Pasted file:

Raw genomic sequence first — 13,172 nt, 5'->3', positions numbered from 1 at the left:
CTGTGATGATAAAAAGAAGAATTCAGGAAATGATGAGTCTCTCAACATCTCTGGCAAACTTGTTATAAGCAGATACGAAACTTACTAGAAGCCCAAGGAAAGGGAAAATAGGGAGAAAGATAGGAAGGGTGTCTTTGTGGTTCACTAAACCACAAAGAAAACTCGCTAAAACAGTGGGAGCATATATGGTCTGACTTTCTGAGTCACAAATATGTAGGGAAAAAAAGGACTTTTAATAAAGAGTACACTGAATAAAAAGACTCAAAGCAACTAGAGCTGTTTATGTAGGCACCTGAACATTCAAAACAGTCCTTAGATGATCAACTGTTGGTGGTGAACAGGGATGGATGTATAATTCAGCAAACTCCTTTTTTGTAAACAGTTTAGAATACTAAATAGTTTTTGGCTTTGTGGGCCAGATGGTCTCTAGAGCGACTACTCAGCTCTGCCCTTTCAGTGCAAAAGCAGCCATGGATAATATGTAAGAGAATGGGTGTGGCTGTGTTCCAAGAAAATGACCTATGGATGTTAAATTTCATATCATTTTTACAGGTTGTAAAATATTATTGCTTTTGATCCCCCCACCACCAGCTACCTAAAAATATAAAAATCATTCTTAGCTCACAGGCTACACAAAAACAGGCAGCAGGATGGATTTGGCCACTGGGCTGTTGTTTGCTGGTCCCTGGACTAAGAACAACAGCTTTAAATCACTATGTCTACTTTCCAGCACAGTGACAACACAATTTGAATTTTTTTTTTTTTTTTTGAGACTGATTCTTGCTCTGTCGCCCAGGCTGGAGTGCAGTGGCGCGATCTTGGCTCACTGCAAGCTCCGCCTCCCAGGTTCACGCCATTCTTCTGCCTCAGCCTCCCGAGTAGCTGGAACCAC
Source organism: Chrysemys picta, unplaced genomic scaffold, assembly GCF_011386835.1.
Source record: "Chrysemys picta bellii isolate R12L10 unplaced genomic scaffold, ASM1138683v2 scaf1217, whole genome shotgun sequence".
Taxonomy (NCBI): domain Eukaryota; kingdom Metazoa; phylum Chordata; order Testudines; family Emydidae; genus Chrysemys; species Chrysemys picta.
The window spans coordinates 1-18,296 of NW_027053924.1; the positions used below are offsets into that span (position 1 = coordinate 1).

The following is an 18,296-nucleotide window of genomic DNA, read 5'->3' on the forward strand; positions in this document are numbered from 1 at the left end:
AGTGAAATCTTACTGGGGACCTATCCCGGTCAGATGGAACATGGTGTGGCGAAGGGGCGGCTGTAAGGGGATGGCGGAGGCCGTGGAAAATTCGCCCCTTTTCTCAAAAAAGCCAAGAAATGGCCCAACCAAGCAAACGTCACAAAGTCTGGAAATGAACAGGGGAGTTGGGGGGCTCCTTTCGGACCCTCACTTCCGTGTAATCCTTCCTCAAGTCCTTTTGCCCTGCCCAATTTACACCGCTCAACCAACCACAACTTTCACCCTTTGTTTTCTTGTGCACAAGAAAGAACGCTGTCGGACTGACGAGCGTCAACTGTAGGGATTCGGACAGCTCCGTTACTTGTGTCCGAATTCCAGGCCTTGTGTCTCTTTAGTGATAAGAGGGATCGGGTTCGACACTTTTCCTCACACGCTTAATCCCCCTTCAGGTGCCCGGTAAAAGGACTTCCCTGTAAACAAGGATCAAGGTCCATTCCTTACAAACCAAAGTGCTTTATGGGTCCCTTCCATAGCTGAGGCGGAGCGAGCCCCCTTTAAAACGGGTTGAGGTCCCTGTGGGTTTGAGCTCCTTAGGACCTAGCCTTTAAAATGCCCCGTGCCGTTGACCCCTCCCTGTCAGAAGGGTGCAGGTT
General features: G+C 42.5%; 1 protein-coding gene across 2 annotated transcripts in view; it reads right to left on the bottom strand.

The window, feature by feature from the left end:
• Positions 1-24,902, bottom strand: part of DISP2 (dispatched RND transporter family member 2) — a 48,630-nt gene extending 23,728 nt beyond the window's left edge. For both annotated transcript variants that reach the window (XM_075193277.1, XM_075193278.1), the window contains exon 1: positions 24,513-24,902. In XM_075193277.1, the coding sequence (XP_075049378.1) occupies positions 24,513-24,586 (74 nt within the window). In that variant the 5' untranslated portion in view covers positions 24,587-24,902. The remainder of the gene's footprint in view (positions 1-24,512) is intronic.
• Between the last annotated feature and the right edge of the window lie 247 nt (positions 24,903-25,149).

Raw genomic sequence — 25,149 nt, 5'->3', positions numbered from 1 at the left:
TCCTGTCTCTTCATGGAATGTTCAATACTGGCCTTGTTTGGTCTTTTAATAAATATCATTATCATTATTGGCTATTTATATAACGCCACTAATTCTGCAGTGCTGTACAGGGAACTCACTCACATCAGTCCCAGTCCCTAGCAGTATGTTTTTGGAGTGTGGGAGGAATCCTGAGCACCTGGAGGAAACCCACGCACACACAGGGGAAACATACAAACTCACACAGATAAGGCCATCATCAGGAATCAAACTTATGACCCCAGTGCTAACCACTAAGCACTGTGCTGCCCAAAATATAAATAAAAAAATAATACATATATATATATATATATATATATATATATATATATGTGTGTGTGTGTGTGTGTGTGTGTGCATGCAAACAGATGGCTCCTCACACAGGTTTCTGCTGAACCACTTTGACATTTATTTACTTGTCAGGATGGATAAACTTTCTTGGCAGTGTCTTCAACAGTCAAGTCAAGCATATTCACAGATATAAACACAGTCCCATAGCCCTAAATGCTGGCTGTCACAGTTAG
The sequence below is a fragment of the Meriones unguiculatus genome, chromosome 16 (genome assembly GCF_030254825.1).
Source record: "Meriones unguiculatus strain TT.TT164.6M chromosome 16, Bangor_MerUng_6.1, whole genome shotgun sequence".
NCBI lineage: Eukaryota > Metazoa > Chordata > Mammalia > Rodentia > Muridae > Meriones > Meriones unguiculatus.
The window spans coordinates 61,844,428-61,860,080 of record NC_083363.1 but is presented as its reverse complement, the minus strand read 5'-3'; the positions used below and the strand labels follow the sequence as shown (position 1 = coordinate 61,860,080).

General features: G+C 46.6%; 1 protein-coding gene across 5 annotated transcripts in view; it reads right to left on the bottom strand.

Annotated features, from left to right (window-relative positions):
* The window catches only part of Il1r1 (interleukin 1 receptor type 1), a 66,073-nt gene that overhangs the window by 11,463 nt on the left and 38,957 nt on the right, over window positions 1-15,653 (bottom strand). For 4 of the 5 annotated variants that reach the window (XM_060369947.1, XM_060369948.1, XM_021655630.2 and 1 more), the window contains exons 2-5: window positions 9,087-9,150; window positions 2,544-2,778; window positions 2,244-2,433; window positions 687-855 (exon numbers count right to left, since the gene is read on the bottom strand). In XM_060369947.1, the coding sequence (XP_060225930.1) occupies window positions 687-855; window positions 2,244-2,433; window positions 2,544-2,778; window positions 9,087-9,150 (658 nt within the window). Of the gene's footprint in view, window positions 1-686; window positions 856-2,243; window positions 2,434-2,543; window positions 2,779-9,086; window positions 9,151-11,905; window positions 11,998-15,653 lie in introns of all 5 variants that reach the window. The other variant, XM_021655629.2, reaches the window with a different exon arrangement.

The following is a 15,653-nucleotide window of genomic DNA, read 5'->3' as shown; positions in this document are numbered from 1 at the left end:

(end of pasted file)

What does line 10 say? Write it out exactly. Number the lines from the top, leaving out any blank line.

The window, feature by feature from the left end: